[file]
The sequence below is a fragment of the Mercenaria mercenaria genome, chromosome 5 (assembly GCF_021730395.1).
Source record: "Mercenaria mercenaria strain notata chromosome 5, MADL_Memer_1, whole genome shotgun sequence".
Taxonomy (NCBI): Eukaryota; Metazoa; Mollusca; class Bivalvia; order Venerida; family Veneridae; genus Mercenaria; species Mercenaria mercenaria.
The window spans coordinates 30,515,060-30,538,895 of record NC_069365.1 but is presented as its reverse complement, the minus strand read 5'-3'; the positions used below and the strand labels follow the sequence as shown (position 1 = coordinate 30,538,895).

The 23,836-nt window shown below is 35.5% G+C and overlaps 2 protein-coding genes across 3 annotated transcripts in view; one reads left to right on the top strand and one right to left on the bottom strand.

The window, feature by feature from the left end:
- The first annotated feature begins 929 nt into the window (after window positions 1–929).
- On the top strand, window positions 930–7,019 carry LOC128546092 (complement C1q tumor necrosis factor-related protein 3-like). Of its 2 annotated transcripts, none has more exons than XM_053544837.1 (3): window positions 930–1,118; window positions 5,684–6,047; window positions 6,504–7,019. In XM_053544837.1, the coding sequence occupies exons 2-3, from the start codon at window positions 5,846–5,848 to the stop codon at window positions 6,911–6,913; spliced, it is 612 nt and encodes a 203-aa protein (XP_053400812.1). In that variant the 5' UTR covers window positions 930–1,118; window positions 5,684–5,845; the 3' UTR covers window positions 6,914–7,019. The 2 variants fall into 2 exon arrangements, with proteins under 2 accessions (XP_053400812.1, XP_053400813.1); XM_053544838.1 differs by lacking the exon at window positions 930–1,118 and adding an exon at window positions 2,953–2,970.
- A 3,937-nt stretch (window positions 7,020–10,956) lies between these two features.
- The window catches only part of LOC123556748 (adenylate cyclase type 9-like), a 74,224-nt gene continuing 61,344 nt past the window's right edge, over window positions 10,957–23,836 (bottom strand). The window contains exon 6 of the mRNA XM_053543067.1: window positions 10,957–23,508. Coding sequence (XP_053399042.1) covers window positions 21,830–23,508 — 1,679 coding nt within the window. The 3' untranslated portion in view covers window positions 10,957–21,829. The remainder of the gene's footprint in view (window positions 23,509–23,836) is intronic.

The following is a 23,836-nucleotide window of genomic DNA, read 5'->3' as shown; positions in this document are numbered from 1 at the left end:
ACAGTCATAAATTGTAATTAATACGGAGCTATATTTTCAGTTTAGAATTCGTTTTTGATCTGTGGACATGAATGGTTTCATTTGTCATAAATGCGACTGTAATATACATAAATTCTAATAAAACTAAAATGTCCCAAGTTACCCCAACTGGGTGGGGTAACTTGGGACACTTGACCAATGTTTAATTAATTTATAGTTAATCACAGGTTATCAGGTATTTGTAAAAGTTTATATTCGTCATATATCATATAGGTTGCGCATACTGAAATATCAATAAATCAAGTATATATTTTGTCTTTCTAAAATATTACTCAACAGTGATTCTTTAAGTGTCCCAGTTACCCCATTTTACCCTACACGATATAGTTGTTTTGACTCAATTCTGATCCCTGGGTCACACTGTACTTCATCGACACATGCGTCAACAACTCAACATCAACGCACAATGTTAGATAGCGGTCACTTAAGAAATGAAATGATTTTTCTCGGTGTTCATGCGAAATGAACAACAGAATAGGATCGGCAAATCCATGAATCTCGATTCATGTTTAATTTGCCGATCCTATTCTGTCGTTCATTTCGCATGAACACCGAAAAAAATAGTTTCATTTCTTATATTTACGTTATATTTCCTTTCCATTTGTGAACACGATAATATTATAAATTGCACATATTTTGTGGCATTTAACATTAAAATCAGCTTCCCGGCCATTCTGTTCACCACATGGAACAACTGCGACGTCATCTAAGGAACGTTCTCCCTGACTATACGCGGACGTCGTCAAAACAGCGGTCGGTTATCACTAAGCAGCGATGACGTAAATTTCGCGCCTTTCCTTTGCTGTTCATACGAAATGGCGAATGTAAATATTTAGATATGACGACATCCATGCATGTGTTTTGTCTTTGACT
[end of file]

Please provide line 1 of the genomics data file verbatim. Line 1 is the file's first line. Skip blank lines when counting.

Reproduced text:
The sequence below is a fragment of the Mercenaria mercenaria genome, chromosome 5 (assembly GCF_021730395.1).